Christopher Alder, a 37 year old father of two and ex-paratrooper, choked to death in police custody in 1998. Sgt John Dunn and Pc’s Matthew Bar, Nigel Dawson, Neil Blakey, and Mark Ellington have all been exonerated by the Independent Police complaints Commission. The commission reports that the system had failed Mr Alder and his family, but falls short of holding the officers involved to account.
Mr Alder was involved in a scuffle outside a Hull city centre hotel. Suffering from a serious head injury, he was taken to hospital where it was claimed that he had been aggressive towards hospital staff. However, According to Dr Graham Cook who gave evidence in the recent IPCC investigation, Mr Alder’s ‘aggressive’ behaviour was likely to be caused by concussion, which he had received as a result of the head injury.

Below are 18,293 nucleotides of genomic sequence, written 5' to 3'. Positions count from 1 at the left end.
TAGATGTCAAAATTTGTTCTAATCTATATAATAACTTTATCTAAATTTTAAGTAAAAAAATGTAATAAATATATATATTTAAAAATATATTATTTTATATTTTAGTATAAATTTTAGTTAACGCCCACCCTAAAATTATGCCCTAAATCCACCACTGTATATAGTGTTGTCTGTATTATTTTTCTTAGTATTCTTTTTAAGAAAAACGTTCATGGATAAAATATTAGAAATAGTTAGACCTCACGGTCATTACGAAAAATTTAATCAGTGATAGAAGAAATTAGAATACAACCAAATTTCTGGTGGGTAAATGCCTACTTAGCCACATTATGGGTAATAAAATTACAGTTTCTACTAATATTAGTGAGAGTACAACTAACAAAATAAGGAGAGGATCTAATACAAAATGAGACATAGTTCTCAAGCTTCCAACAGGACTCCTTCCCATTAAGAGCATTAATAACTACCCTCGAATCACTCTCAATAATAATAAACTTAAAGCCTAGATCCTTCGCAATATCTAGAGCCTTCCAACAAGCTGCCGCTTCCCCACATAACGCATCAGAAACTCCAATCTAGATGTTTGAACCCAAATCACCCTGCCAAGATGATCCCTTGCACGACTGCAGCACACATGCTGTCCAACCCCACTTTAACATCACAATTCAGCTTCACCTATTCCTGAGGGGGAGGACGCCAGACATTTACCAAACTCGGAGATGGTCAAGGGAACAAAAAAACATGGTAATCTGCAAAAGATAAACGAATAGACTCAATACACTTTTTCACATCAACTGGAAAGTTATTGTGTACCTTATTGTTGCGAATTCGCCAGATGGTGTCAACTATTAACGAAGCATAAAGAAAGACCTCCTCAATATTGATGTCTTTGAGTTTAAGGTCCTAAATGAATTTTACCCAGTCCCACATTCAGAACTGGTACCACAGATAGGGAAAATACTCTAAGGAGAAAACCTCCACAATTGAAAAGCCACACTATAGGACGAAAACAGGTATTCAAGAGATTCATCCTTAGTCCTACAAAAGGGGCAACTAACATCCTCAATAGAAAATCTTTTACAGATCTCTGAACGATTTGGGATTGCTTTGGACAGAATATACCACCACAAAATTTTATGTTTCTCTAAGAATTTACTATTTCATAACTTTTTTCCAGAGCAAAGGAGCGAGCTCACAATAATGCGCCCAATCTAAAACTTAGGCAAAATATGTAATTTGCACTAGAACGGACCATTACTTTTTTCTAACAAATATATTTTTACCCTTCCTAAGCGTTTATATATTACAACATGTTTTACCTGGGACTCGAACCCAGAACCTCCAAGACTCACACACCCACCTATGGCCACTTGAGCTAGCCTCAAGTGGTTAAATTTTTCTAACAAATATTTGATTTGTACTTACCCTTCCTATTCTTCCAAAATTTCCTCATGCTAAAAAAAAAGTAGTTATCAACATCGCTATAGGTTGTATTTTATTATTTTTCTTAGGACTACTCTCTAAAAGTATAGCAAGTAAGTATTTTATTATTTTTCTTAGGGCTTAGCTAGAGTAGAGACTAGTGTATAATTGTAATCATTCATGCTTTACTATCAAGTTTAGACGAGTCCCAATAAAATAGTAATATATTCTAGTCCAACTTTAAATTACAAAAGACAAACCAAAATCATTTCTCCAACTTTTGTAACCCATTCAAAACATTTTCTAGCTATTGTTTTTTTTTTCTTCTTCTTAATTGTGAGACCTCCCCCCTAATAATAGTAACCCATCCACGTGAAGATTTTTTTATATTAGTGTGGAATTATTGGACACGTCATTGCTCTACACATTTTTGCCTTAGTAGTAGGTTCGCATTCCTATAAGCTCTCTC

The Police were called and he was later taken to the nearby Queens Gardens Police Station. There he spent the last few moments of his life treated as sub-human whilst he was handcuffed, left half naked on the floor choking on his own blood and vomit which visibly surrounded his mouth.
In 2004, there was a BBC screening of CCTV video revealing the horrendous way in which he suffered and the cruelty and neglect of all the officers concerned. As Christopher Alder lay dying on the floor officers were clearer heard to be chatting and joking around him. Recordings of the incident have revealed that the officers concerned were imitating monkey noises and making jokes concerning a banana.